Liz Wolfe | receiving
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I just threw away $75 in Borders gift cards. Before ultimately admitting defeat, I had confidently gone to barnesandnoble.com to redeem them. I recalled that B&N had taken over when Borders had gone out of business, so I assumed that they would accept my gift cards. Boy, was I wrong. Annoyed, but still determined, I did some internet research to see if anyone would accept them, or if I was in fact out of luck. The only results that seemed to surface were accounts of people who were also looking to redeem their cards, and the answer was always the same: NO. In the midst of my research, I chanced upon an article published on a financial advice site that was encouraging people to redeem their cards back when Borders was initially going out of business. The article was written in 2009. Really? I had had those gift cards on my desk for more than three years?

I woke up yesterday angry at America. Angry at the world! And angry at my kids. Someone ate the Reese’s peanut butter cup right off my dresser, the one that I’d been saving, the one, truth be told, I took without asking right out of my son’s Halloween candy stash. Found the wrappers in the trash can, right within view, no hiding that. When confronted, neither my son nor daughter admitted to having eaten it. Could my husband, who is out of town, have eaten it? Nope, he texts me. Back to the kids. My son did his “I’m lying but pretending not to be” shrug, twice, and I shrugged it right back at him. He also claimed to have completed all his homework on Election Day – back to that in a minute – on his day off. Nope. Lying again. I looked straight at him and said, “I don’t understand why saying you didn’t eat a candy bar that I know you ate is worth defending.” At no point, however, did I admit that I had taken it right from the stash strewn over his floor. So that technically it was his. I was waiting for him to admit it first. Which being 13 he was not likely to do.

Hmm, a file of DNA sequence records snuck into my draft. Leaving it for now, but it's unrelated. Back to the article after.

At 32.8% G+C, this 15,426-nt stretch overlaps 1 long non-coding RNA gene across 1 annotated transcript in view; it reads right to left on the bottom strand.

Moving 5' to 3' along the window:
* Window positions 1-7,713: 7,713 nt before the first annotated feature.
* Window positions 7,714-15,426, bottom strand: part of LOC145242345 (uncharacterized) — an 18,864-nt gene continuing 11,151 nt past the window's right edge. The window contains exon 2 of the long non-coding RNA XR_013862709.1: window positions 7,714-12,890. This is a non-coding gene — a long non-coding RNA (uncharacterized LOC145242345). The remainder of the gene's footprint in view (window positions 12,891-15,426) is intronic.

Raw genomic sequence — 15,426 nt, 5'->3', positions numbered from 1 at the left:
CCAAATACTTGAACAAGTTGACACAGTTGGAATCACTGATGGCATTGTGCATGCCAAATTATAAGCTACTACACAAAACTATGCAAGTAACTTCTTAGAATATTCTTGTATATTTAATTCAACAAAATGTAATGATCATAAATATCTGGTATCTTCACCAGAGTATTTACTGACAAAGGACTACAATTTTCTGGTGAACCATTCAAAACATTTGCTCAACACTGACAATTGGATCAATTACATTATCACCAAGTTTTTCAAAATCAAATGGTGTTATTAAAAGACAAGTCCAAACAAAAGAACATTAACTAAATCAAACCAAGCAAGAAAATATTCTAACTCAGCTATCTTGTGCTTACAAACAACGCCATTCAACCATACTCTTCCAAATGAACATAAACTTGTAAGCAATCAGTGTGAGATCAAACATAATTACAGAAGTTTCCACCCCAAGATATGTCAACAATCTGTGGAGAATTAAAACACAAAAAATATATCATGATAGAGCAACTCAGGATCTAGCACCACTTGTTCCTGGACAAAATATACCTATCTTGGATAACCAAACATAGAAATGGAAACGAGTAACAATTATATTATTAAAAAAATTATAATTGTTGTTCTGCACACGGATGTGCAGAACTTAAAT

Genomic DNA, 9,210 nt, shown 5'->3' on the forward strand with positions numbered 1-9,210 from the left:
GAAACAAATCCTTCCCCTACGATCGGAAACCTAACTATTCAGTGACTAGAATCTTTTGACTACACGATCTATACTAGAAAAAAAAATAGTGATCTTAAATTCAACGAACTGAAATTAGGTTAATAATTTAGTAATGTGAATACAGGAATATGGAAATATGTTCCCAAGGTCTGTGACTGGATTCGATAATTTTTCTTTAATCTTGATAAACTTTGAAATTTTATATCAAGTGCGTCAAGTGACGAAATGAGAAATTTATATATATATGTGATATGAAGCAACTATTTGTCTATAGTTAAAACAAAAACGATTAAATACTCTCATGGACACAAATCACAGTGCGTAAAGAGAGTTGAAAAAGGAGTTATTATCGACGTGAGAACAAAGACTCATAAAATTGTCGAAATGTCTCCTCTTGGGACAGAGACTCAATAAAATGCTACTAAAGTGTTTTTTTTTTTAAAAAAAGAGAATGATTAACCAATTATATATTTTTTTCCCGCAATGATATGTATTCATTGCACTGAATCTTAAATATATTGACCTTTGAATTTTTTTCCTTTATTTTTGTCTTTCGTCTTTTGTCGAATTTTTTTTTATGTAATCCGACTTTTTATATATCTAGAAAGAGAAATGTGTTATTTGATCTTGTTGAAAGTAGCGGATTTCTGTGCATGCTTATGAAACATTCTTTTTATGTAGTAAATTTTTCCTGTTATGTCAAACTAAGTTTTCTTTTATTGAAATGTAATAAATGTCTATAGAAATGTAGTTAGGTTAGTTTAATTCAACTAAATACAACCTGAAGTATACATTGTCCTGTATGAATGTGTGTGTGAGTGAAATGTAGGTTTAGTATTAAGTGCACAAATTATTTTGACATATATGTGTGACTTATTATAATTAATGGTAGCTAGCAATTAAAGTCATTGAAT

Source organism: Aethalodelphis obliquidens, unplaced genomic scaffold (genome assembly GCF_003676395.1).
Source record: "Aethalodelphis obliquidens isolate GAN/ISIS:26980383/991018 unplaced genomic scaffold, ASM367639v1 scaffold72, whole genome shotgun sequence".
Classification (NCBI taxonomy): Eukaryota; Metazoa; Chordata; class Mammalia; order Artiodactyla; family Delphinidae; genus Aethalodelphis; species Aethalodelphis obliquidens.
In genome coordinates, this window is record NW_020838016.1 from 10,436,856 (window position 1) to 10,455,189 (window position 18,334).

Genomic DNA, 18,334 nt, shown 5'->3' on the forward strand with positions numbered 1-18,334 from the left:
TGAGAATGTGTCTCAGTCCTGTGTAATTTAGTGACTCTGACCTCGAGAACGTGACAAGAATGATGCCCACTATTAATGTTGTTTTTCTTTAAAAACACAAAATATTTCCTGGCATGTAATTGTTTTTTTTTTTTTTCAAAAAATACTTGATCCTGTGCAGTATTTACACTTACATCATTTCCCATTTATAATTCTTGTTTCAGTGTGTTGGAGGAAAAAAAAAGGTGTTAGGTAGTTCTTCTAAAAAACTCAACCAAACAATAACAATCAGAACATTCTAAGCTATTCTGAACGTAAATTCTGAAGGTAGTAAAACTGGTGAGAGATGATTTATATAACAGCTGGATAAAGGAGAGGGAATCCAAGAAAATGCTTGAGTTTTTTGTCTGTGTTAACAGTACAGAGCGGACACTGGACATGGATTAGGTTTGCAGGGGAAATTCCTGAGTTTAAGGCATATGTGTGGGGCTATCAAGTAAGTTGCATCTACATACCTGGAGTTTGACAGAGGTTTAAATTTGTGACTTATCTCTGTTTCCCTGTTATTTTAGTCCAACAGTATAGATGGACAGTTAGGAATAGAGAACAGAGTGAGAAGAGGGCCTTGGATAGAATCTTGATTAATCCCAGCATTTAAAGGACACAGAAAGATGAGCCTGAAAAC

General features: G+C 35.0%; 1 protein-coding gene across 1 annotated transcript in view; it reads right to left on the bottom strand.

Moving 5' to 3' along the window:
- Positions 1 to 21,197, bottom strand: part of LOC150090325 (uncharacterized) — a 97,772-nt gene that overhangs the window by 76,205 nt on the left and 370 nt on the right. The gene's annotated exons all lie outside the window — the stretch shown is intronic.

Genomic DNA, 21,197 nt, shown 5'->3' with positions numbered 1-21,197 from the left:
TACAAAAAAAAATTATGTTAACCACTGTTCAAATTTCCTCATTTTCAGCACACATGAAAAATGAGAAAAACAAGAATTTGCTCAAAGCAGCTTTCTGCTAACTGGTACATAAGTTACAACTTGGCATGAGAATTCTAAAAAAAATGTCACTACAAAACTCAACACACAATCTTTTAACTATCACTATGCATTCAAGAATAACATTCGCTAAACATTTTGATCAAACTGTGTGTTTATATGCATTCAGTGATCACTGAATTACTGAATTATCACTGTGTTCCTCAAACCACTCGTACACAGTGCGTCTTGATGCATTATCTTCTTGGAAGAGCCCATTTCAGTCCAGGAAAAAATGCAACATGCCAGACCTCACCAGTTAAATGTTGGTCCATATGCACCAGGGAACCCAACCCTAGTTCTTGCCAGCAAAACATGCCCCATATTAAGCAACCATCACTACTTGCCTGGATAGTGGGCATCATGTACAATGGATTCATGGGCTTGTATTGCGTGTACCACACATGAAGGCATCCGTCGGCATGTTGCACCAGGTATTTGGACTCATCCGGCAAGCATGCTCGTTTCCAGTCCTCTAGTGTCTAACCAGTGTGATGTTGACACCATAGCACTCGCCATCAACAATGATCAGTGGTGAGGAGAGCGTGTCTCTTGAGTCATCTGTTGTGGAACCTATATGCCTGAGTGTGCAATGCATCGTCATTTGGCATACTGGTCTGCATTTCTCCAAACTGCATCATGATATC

"He didn't tell me how to live; he lived, and let me watch him do it." Clarence Budington Kelland I saw this quote posted on Facebook on Father’s day. It reminded me of my father right away. He is a simple man, low maintenance, you might say, never wanted much more for himself or for us than to be happy, whatever that looked like. Although he did do some telling us how to live, actually, but the advice was always stemming from his love and care for us.

I ended 2013 uncharacteristically grumpy. I felt on the brink of tears or anger for much of the last couple of weeks of the year, without really being able to identify why. I found it depressing to look back at the year, knowing I didn’t accomplish all I wanted to, finding small solace in the few milestones that I could recollect. I’m not quite sure where I think I should be by now, but my feeling of dissatisfaction lingered and made me an unpleasant person to be around.

A hot topic in the news these days is why the “1%” have such a disproportionately large amount of accumulated wealth in comparison to other 99%. Perhaps you’ve seen the video that went viral (almost 7 million views to date) that demonstrates this with impressive graphics and mind-boggling statistics.

When I anticipated motherhood, I only pictured two phases of their childhood – baby through Kindergarten, and when they were off to college. Somehow I never visualized the gangly stage that my son is in during his 7th grade year. While he doesn’t seem to eat very much, he’s still growing at a rapid rate, and has almost reached my height.

Growing up, my father, two sisters, and I took many road trips to visit relatives for summer vacations. I remember spending long hours in the car reading, singing, playing or just looking out the window as the cornfields went by. Because of these fond memories, I looked forward to having children of my own, packing up, and hitting the road on some adventures. One husband and two children later, I have had a few fun road trips with them, though they don’t quite look as I imagined them to be. For one thing, while my children are avid readers, they expect that on a trip of any length that they will be watching DVDs. As a result, not a lot of scenery watching happens. Also, it occurs to me that perhaps they are not quite as enamored with the journey as the ultimate destination.